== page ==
•, Washington Post and The Huffington Post are said to have more than doubled their referral traffic from Facebook since adding social plugins.
  • The number of daily likes more than tripled, going from an average of 2,000 likes per day to over 7,000 likes.
  • Daily referral traffic from Facebook to Metacafe doubled, going from about 60,00 to 120,000.
  • Total Facebook actions (likes, shares, comments) rose to 20,000 per day.
  • Video site, Metcafe, following four recommendations for getting a 3-5x boost in use of social pluging (below) saw the number of daily likes more than triple, going from an average of 2,000 likes per day to over 7,000 likes, daily referral traffic from Facebook to Metacafe doubled, going from about 60,00 to 120,000 and total Facebook actions (likes, shares, comments) rose to 20,000 per day.
      1. Versions that show thumbnails of friends are used.
      2. They allow people to add comments.
      3. If they appear at both the top and bottom of articles.
      4. If they appear near visual content like videos or graphics.
    • Recommendation for Social Plugin Optimisation:


Chartered psychologist specialising in consumer behaviour, wellbeing and technology. Certified CX professional experienced in Design Thinking. A researcher, writer and speaker, Paul is head of Digital Insight at SYZYGY.

20 Comments Add New Comment

    1. Hi Marcus, great to hear from you – thanks for adding this story, I’d love to add in the “New artist campaign: Drove $20K within 24 hours of store launch and >$60K within first 3 weeks of launch” if we can name the artist. Impressive stuff.

  1. Hi Paul
    Great response to last week’s Forrester report “Will Facebook Ever Drive eCommerce?”. Well done great examples!

    1. Hi Janice, thanks for the kind comment – f-commerce is new, experimental and with vested interests piling in for and against…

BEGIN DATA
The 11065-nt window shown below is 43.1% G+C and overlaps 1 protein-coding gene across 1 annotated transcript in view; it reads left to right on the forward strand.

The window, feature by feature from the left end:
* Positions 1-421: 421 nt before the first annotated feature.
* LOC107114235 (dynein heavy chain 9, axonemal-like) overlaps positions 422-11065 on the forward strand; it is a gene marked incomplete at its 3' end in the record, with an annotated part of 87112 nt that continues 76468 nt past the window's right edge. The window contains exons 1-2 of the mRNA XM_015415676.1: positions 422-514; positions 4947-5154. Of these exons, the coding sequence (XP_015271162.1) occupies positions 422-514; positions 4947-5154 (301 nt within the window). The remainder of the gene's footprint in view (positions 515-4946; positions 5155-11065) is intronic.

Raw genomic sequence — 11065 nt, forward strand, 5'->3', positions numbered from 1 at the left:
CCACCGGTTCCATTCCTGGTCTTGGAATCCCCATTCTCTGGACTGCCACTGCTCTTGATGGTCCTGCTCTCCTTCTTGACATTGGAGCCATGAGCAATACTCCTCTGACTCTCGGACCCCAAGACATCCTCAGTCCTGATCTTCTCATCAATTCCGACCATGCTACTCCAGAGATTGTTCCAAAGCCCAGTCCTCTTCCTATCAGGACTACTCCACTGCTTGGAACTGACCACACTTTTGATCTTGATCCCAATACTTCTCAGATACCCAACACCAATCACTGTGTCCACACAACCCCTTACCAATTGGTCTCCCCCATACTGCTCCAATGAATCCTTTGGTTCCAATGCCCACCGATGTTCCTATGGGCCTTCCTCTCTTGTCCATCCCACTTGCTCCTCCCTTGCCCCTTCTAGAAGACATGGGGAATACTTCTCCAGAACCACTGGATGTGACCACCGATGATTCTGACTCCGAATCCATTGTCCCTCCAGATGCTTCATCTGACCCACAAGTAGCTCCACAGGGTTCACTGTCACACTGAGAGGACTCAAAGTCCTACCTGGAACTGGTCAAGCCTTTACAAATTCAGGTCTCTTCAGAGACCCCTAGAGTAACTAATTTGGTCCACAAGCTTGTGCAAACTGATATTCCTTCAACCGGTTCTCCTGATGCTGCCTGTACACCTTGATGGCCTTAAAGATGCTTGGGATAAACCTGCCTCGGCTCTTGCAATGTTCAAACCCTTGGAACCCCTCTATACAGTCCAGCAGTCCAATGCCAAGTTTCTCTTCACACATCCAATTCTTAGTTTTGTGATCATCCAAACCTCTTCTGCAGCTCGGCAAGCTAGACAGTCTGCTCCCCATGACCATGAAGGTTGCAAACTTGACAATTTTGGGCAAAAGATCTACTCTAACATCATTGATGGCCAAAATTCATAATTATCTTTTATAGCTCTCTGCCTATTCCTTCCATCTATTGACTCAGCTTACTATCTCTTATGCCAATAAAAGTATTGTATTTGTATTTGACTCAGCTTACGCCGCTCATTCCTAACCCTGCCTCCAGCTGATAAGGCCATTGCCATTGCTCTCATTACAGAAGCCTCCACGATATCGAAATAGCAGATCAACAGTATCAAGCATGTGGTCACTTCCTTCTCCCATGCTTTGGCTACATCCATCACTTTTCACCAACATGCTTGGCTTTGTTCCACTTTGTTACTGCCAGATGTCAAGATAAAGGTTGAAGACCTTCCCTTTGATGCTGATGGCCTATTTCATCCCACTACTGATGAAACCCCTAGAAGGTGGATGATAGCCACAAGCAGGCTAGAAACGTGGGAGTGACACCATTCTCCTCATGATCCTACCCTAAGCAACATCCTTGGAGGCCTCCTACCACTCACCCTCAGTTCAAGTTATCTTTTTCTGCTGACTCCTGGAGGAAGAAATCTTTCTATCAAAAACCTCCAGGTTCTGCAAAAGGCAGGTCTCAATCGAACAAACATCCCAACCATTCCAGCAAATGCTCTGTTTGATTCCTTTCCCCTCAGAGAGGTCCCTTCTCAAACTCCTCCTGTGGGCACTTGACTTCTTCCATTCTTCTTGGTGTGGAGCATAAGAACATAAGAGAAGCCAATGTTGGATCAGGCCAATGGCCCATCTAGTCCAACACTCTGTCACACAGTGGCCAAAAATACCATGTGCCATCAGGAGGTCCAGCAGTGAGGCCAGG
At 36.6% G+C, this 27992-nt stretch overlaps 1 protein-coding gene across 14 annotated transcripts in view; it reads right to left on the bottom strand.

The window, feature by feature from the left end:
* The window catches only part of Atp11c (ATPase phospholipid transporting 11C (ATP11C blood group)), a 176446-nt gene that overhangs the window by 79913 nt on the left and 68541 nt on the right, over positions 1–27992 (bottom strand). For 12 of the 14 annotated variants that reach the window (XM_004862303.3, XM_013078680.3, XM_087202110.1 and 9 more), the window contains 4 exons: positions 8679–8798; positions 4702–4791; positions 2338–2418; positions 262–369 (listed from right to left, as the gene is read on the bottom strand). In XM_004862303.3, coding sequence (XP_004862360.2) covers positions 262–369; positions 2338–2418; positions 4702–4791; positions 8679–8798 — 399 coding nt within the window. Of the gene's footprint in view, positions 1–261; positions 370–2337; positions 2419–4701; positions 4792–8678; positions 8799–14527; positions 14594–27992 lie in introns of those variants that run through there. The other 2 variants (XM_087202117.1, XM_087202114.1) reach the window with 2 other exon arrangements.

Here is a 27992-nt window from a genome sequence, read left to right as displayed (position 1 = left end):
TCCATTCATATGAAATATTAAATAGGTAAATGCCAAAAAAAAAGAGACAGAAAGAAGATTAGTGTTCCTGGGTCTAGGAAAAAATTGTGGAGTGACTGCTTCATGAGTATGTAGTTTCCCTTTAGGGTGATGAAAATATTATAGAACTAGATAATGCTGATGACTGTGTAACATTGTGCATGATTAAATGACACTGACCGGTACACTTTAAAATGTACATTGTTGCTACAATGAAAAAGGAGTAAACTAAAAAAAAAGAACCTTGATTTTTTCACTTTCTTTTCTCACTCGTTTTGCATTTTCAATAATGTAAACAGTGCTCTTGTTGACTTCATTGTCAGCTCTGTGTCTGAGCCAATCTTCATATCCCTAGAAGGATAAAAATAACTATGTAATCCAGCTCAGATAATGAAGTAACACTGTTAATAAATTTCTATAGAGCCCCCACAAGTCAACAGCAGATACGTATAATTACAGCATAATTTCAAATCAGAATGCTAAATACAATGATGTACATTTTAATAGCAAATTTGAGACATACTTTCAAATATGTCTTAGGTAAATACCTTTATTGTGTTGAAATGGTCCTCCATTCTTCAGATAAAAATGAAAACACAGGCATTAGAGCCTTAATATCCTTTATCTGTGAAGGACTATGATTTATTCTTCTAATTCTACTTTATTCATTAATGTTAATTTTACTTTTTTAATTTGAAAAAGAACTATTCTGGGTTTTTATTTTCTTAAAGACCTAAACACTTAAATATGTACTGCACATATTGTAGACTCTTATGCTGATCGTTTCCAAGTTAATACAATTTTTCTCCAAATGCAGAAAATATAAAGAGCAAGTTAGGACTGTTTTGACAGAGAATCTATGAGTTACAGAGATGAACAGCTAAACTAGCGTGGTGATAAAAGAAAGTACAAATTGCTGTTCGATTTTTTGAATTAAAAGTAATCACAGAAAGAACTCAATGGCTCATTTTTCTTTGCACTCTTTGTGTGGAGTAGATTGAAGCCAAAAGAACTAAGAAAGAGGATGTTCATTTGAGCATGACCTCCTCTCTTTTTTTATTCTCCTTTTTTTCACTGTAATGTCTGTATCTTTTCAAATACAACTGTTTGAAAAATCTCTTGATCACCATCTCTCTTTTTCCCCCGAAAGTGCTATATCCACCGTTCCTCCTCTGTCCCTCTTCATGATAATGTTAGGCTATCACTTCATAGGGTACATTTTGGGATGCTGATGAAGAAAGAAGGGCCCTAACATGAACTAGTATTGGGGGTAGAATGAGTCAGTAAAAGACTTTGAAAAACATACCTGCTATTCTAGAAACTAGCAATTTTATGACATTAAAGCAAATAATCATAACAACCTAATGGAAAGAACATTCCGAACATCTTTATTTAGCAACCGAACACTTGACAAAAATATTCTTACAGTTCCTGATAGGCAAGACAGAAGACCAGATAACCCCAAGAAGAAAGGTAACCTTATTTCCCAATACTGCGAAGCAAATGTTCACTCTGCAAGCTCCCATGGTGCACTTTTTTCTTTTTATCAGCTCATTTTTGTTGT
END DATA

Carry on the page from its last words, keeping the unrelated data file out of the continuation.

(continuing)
2. Traditional Social Commerce Campaigns

    For the sake of disclosure, I work for ShopSocially, a social shopping recommendation platform. I think that a lot of retailers are not thinking outside the box about Facebook. Rather than look at Facebook as a selling channel, it may be better to use Facebook as a friend recommendation channel. Blatant selling on Facebook is considered a no-no.

    Social recommendation is the way to go, not Facebook storefronts. After the shopper finishes a purchase on a retailer site, if the shopper can be given an easy way to share the purchase with friends, that brings in real dollars.

    We are working with dozens of top retailers who are seeing 250,000+ brand impressions and 5,000+ high converting clicks every day via social recommendation. Here is an actual case study ( and some stats ( Our data shows that purchase that is shared by a shopper on Facebook is worth $3.08 to $5.56 per post to the retailer. Our retailers are seeing a 2% to 6.5% uplift in revenues. These numbers are significant. Retailers should be tapping into the social recommendation channel.

  3. All the way for it! We’re building it into our application feed, just like the mobile theme. Its a natural extension for people to buy things that their friends have and approve of.